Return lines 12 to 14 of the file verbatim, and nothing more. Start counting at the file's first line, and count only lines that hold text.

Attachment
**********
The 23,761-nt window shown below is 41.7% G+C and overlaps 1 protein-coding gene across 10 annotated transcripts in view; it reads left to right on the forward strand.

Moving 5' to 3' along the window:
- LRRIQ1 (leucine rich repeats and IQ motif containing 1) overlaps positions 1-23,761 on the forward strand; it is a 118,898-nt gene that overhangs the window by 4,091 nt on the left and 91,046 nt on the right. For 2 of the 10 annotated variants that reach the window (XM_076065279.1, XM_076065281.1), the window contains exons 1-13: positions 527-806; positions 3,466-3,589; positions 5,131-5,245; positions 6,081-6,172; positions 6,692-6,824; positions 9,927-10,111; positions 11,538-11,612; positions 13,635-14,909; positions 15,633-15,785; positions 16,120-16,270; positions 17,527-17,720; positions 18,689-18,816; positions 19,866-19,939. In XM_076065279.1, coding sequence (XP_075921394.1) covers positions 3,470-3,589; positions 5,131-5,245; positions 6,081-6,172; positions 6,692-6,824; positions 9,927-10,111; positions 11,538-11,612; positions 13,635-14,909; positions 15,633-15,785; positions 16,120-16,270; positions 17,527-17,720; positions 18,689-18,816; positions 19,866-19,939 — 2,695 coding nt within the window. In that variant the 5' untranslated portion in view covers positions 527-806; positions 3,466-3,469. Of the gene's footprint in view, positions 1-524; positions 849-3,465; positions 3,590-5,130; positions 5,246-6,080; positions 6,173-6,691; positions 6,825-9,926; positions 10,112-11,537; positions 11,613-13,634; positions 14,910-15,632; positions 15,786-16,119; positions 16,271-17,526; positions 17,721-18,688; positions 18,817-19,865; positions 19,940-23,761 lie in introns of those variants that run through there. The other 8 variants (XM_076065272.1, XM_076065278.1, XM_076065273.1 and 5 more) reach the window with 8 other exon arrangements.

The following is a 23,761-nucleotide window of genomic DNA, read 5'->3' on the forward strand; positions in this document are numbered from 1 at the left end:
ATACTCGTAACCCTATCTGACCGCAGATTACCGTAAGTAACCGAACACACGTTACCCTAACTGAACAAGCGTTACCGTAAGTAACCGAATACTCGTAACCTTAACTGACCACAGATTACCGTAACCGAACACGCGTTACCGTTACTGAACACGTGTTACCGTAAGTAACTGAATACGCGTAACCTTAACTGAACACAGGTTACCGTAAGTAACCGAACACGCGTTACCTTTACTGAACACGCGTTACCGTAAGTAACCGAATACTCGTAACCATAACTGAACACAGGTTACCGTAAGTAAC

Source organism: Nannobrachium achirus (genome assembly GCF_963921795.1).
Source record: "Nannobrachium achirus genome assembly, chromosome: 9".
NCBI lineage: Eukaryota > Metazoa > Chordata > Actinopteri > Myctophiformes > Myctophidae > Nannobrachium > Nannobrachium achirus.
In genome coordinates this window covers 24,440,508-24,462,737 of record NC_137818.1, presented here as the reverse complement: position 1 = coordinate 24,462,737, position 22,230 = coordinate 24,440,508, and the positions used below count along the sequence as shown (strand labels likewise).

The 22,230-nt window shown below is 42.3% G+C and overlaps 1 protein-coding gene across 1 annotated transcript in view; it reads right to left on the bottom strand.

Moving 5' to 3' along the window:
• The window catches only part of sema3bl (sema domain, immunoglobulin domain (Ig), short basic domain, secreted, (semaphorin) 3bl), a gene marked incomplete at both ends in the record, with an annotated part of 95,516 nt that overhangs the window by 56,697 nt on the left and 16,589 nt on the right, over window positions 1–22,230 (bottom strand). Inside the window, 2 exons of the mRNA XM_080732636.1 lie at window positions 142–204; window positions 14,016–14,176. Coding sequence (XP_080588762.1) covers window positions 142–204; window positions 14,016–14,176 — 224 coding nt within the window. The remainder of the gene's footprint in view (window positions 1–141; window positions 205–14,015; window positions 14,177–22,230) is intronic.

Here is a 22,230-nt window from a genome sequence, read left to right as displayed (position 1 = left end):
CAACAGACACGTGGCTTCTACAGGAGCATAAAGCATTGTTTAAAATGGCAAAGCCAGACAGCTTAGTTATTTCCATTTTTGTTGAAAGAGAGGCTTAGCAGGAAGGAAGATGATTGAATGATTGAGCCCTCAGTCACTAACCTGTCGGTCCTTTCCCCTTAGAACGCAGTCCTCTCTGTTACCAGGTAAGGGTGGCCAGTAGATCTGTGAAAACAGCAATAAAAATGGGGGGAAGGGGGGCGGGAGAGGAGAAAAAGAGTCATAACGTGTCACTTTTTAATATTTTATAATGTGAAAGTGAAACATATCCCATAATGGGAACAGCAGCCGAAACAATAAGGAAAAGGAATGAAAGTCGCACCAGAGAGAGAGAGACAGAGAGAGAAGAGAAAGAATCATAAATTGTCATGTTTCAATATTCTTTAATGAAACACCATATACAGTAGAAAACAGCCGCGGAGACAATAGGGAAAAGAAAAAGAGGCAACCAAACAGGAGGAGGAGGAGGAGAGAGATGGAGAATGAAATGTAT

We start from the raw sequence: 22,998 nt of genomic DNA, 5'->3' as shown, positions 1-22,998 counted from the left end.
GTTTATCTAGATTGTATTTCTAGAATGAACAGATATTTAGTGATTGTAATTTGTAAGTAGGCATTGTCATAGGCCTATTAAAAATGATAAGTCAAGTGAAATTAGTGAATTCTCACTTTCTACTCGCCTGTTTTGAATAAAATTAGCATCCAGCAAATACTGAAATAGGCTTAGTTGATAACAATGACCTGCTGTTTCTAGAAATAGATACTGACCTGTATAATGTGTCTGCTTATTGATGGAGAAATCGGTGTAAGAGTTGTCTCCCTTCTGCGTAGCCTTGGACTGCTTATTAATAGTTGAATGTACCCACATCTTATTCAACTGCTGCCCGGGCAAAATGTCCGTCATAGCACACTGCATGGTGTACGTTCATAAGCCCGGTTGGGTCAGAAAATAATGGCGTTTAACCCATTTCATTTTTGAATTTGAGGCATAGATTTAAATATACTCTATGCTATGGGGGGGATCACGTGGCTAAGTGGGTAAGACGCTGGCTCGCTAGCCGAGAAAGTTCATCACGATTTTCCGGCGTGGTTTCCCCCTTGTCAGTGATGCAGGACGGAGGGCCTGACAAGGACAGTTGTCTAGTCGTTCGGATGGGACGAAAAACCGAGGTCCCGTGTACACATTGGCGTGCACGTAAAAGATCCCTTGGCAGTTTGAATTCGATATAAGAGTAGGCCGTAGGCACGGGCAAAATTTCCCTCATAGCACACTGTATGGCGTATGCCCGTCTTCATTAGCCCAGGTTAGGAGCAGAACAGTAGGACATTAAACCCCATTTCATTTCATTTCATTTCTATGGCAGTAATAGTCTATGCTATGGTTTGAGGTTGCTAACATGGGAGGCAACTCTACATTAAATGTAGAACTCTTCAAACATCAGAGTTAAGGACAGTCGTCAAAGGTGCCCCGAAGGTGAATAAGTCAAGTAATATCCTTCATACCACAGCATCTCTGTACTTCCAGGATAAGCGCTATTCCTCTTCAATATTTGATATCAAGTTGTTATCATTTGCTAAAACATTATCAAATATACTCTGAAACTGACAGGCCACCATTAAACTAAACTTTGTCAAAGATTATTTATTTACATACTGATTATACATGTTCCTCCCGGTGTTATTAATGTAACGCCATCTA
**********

• The window catches only part of sema3bl (sema domain, immunoglobulin domain (Ig), short basic domain, secreted, (semaphorin) 3bl), a gene marked incomplete at both ends in the record, with an annotated part of 95,516 nt that overhangs the window by 56,697 nt on the left and 16,589 nt on the right, over window positions 1–22,230 (bottom strand). Inside the window, 2 exons of the mRNA XM_080732636.1 lie at window positions 142–204; window positions 14,016–14,176. Coding sequence (XP_080588762.1) covers window positions 142–204; window positions 14,016–14,176 — 224 coding nt within the window. The remainder of the gene's footprint in view (window positions 1–141; window positions 205–14,015; window positions 14,177–22,230) is intronic.

Here is a 22,230-nt window from a genome sequence, read left to right as displayed (position 1 = left end):
CAACAGACACGTGGCTTCTACAGGAGCATAAAGCATTGTTTAAAATGGCAAAGCCAGACAGCTTAGTTATTTCCATTTTTGTTGAAAGAGAGGCTTAGCAGGAAGGAAGATGATTGAATGATTGAGCCCTCAGTCACTAACCTGTCGGTCCTTTCCCCTTAGAACGCAGTCCTCTCTGTTACCAGGTAAGGGTGGCCAGTAGATCTGTGAAAACAGCAATAAAAATGGGGGGAAGGGGGGCGGGAGAGGAGAAAAAGAGTCATAACGTGTCACTTTTTAATATTTTATAATGTGAAAGTGAAACATATCCCATAATGGGAACAGCAGCCGAAACAATAAGGAAAAGGAATGAAAGTCGCACCAGAGAGAGAGAGACAGAGAGAGAAGAGAAAGAATCATAAATTGTCATGTTTCAATATTCTTTAATGAAACACCATATACAGTAGAAAACAGCCGCGGAGACAATAGGGAAAAGAAAAAGAGGCAACCAAACAGGAGGAGGAGGAGGAGAGAGATGGAGAATGAAATGTAT